Angelica is not one plant, but many. There are over 60 unique species of biannual, perennial herbs in the Apiaceae family called Angelica. The plant is related to fennel, parsley, parsnips, chervil, caraway, carrots, and asafoetida.
Angelica plants thrive in the Northern Hemisphere all the way up to Iceland, but some varieties are particularly important in China for their health benefits.
Angelica Sinensis, also known as dong quai, is the better-known Angelica variety in China; it’s even known as the female ginseng. This variety is particular to China, Japan, and Korea and is not to be confused with European and American Angelica varieties.
There are also several European Angelica varieties as well; the Angelica Archangelica, also known as wild celery, is the most widely available and also has medicinal uses.
Western Angelica, often confused with the ones above, has poisonous roots but it’s only found in the US — this is the Angelica Lineariloba.
If you’re unsure what type of Angelica you’re dealing with, stay clear of it. Other than that, a respected spice dealer can provide you with healthy dong quai or European varieties suitable for cooking or as medicinal herbs.
The History of Angelica
Angelica has an impressive past; people in Middle Age Europe thought it had something to do with Michael, the Archangel, because the plant blooms in May, close to the biblical character’s festivity. The medicinal plant was used in the middle ages to repel witches, spirits, and even diseases like the plague.
Angelica was recorded in early medical books as early as the late 1500s in Europe, and it found its way into the kitchen not much later, as the Danes began cultivating it and sweetening it as a treat. Candied Angelica is quite a famous ingredient.
Angelica’s use in bread goes back for centuries in Scandinavian countries, while the French added it to their liqueurs and, to some extent, their famous perfumes.
Five hundred years of history in Europe are impressive, but Angelica was known 4,000 years ago in China. Of course, Europeans used Angelica Archangelica, and the Chinese used Angelica Sinensis.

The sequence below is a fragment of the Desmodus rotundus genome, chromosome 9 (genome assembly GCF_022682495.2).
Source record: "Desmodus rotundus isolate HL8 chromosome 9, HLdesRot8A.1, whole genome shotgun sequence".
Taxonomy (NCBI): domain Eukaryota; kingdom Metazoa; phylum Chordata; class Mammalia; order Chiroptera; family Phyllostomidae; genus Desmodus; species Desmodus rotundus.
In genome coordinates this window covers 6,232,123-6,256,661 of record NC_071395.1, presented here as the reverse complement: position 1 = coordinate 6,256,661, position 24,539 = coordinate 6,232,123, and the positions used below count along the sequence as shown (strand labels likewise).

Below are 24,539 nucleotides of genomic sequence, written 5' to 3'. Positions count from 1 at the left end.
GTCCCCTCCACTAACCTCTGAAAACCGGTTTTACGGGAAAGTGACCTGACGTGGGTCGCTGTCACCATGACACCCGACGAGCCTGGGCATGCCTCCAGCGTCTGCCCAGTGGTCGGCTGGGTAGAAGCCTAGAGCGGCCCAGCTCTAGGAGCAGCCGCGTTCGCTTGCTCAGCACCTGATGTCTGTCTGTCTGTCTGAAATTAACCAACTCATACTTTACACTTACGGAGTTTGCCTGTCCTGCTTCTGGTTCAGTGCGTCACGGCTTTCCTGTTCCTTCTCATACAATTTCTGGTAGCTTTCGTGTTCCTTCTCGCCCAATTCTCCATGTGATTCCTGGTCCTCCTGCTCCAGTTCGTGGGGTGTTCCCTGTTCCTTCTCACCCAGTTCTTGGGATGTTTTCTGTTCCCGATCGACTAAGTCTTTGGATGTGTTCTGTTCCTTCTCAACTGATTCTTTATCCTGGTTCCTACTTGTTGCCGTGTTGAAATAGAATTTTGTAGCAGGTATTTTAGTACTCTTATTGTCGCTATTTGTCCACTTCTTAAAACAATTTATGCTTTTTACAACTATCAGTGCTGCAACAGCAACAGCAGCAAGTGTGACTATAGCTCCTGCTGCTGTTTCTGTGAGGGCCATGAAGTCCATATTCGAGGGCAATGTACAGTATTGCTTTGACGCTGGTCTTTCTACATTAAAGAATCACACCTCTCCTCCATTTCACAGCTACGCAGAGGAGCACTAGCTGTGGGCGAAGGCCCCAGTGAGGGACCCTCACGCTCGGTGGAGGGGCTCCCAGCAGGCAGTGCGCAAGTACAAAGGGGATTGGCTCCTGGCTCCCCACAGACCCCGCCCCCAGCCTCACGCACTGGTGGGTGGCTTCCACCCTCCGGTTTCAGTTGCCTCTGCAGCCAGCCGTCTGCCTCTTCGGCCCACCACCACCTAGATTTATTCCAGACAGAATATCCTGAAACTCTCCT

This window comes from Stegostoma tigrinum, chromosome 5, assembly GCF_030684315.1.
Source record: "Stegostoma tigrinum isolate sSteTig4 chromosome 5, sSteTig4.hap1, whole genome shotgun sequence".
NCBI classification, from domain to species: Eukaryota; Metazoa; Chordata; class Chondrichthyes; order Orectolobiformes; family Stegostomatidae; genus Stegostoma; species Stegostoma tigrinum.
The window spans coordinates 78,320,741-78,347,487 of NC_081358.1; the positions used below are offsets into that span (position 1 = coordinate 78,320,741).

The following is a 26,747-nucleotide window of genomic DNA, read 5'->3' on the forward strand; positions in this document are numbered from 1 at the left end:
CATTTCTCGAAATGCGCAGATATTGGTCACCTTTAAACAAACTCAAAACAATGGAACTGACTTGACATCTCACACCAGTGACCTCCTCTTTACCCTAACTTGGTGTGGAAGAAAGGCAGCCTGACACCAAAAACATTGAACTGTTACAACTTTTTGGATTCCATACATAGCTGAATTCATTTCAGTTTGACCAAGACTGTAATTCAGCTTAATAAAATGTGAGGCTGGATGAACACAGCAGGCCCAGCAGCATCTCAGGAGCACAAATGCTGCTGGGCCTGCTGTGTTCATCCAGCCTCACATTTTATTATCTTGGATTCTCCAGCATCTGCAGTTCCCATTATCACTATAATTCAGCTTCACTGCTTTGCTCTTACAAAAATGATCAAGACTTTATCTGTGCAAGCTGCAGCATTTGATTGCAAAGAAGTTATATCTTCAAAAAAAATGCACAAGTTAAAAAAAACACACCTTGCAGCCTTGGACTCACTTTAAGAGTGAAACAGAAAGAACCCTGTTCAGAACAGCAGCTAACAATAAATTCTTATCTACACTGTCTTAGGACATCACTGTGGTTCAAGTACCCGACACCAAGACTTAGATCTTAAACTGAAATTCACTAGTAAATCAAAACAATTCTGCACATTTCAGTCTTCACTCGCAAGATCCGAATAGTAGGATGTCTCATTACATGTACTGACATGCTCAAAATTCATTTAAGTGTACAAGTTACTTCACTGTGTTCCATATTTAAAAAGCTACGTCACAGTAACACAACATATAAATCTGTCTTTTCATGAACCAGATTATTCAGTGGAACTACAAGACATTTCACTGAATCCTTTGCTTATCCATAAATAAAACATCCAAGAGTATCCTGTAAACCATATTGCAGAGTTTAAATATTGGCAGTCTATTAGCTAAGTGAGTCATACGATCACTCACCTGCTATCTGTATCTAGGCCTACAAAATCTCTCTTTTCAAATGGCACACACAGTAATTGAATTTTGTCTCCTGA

These two main Angelica varieties shaped the world as we know it in many ways, making this plant one of the most influential in ancient and modern cooking and medicine. Considering there are dozens of other Angelica varieties cultivated and used for various purposes, makes the plant family even more interesting.
Angelica Health Benefits
Just to be clear, the Angelica you’re looking for is Angelica Sinensis, the herb that’s been part of Chinese medicine for 2,000 years. It’s also called Radix Angelica Sinensis, tang-kui, dang gui, and Chinese angelica root. In fact, the root, seed, fruit, and leaves are used for medicinal purposes.
It’s also worth pointing out there is some scientific evidence backing the following health claims, but science is catching up to the millennial herbal knowledge.
- Angelica can promote wellness, improving blood circulation, decreasing artery fat accumulation, and blood pressure.
- Angelica could be part of effective cancer treatments. Studies suggest the root can stop the cancer cell’s cycle, even with the possibility of killing certain cancer cells in vitro trials.
- Angelica could also reduce anemia, which is a diminished number of red blood cells in your bloodstream. Red blood cells carry oxygen from your lungs to the rest of your body.
- Angelica is often recommended for women to reduce menopause symptoms, improve dried skin, alleviate menstrual spasms, and treat sleep disorders.
- Some people might have adverse reactions to Angelica, including drowsiness, headaches, and an upset stomach.
- According to Ayurvedic and Chinese medicine, there’s almost no malady or ailment that Angelica can’t treat, from sore throats to cancer.
Cooking With Angelica
The most common way of consuming Angelica is in tea, but it’s more versatile than you might think; it’s used to flavor ice cream, used candied as a cake topping decoration, and even added to salads.
Angelica Archangelica, the European variety, can flavor jams and preserves, and is widely used in bakery. Here’s a secret: Famous herbal liqueurs, including Benedictine, Chartreuse, and some Vermouth, are flavored with Angelica amongst other herbs and spices, and the plant is one of the most important flavorings in gin.
Get yourself a jar of angelica jam with rhubarb and apples to discover the fantastic flavors behind this amazing plant. You won’t regret it for a second.
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Highly Rated – Social Media Chatter on Angelica